“Relying on a mere statement of confidentiality when sharing privileged communications by email is a weak measure — it might protect the law firm but affords very little protection for the client,” says Anderson.
What technology is deployed, if any? A minority of firms reported actually using security technology to protect electronic communications, including email encryption (22 percent), password protection of documents (14 percent) and use of a secure file-sharing site (13 percent). As for client permission, 17 percent require written permission and 13 percent require oral permission before sending confidential documents. Amazingly, in an open-ended answer section, 4 percent of respondents said they take no measures at all to protect client-privileged communications, not even a confidentiality statement.
Half use free file-sharing services. Just about half of all respondents said they have used free commercial file-sharing services to transmit privileged information. And the data suggest that free services are probably used more often than senior law firm leaders are aware. Again, the disconnect: “Half of the firms reported some use of the ‘free,’ consumer-oriented file-sharing services — services that do not meet basic ethical standards for protecting client confidentiality and make no promises to that end,” says Anderson. Yet, he says, that level of protection is readily available in the marketplace, sometimes from the same vendor, and at truly nominal cost.
Less than 20 percent of all respondents said they use enterprise-grade file-sharing services — 65 percent said they did not, and another 15 percent were unsure. “And even in the larger firms, with more resources, only half report enterprise-grade, secure file-sharing being used at their firms,” says Anderson.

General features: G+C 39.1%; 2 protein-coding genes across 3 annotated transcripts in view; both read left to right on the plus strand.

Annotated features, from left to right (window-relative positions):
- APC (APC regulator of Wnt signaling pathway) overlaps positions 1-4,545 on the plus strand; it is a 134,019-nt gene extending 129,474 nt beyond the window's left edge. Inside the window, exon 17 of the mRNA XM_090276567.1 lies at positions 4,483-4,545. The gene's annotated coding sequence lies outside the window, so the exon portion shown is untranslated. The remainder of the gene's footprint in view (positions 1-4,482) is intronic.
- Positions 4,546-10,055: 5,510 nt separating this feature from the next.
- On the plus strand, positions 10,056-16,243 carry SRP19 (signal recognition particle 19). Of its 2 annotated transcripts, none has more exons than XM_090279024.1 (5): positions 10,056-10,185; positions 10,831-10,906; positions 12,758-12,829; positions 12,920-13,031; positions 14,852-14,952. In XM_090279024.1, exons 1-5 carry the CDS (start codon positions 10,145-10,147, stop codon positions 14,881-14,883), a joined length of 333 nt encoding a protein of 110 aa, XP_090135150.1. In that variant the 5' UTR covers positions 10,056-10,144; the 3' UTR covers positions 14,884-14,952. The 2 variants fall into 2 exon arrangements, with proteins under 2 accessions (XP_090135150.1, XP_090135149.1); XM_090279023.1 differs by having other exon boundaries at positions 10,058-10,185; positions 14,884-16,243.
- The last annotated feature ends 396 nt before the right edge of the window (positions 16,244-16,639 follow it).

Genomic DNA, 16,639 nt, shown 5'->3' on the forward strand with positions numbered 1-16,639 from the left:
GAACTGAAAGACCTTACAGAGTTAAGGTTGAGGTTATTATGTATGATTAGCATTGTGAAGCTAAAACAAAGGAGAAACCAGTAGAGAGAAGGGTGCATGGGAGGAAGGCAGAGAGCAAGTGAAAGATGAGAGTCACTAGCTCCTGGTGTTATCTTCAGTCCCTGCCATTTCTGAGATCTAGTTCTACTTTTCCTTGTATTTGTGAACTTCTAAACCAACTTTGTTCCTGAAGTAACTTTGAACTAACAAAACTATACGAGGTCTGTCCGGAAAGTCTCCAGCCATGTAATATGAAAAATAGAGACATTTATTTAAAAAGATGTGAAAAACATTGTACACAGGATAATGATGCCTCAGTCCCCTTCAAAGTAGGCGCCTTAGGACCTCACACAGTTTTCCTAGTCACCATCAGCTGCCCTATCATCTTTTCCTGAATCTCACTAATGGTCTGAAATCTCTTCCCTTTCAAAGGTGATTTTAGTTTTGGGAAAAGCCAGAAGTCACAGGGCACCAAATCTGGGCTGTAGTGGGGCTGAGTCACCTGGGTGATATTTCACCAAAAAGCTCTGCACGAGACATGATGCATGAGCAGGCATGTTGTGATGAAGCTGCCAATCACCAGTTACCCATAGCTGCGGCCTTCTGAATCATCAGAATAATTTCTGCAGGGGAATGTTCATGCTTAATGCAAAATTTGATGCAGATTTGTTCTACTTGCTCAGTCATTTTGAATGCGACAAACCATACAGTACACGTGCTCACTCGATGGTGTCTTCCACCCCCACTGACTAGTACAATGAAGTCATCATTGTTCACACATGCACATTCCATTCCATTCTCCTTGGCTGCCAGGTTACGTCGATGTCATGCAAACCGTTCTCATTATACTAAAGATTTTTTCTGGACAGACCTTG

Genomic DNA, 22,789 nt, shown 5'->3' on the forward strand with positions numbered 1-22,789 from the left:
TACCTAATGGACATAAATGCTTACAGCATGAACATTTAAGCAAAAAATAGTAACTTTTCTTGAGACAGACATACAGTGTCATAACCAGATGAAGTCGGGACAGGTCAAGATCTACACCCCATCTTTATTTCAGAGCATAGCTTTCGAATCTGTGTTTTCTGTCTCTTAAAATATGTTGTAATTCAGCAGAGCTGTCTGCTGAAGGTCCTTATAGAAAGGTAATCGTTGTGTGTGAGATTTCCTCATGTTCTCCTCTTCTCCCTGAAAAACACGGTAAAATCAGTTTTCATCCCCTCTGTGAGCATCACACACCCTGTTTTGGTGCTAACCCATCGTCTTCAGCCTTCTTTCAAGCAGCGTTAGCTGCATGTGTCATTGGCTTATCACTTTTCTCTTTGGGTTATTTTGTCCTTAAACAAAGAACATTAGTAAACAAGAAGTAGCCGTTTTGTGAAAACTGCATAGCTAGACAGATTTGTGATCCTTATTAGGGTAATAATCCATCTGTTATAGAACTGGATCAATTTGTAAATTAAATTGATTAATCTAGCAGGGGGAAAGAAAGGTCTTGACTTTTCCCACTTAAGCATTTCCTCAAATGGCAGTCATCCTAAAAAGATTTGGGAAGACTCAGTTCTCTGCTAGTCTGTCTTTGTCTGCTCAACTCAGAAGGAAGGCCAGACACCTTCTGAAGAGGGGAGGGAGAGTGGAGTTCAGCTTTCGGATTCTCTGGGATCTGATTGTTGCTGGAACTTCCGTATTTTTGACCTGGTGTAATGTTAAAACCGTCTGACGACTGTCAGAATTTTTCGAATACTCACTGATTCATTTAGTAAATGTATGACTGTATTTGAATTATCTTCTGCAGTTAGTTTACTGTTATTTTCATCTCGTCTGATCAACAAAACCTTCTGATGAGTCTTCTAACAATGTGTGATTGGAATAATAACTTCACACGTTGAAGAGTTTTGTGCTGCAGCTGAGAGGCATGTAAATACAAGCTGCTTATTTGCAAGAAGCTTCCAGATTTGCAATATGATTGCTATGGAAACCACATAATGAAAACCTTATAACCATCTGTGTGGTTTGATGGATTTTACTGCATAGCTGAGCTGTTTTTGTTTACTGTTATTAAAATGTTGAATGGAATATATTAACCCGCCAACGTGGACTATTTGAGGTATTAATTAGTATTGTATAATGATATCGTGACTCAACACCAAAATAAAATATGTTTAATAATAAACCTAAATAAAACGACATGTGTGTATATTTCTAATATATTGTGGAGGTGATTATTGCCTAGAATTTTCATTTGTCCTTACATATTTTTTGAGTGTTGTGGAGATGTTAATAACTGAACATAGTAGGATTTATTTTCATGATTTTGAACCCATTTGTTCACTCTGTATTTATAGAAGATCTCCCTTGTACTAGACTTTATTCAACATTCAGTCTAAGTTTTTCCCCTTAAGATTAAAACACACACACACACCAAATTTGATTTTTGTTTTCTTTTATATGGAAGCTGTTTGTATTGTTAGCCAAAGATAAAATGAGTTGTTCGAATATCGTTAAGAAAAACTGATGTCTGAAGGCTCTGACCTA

Some may ask, what’s the harm in uploading documents to one of these free services so you can access them at home? “The answer is … none … until this causes an inadvertent disclosure,” says Anderson. And that, he says, begs lots of other questions like:
“It’s not all James-Bond-style snooping,” he adds. “It’s giant dragnets out there looking and sifting for pertinent information. It’s an ounce of prevention to prevent a ton of headache. The real question is, ‘What is the harm in engaging the services of a secure file-sharing service, at a nominal cost, to better secure your clients’ confidences … and then of making it a firm policy that they be used?’”
When asked to rank the most desired features in a file-sharing service, the one that respondents ranked highest was the ability to add a watermark to documents. The ability to revoke or modify access privileges after a document was sent ranked second, and the ability to also use a file-sharing service for document storage ranked third. The features most in demand are pretty modest and, better yet, says Anderson, they all exist in currently available applications.
His own dream feature? “An extremely easy-to-use feature that notifies me, and the client, of every access to a privileged document — a real-time log of who, when, where and how the document was accessed, with red flags if those criteria don’t match expectations.”
So, a final takeaway for firms: “There are far more secure ways to share privileged documents than by unsecure email or free file-sharing tools. Law firms need to perform their due diligence, stay abreast of technology and ultimately protect their clients’ interests online,” says Anderson.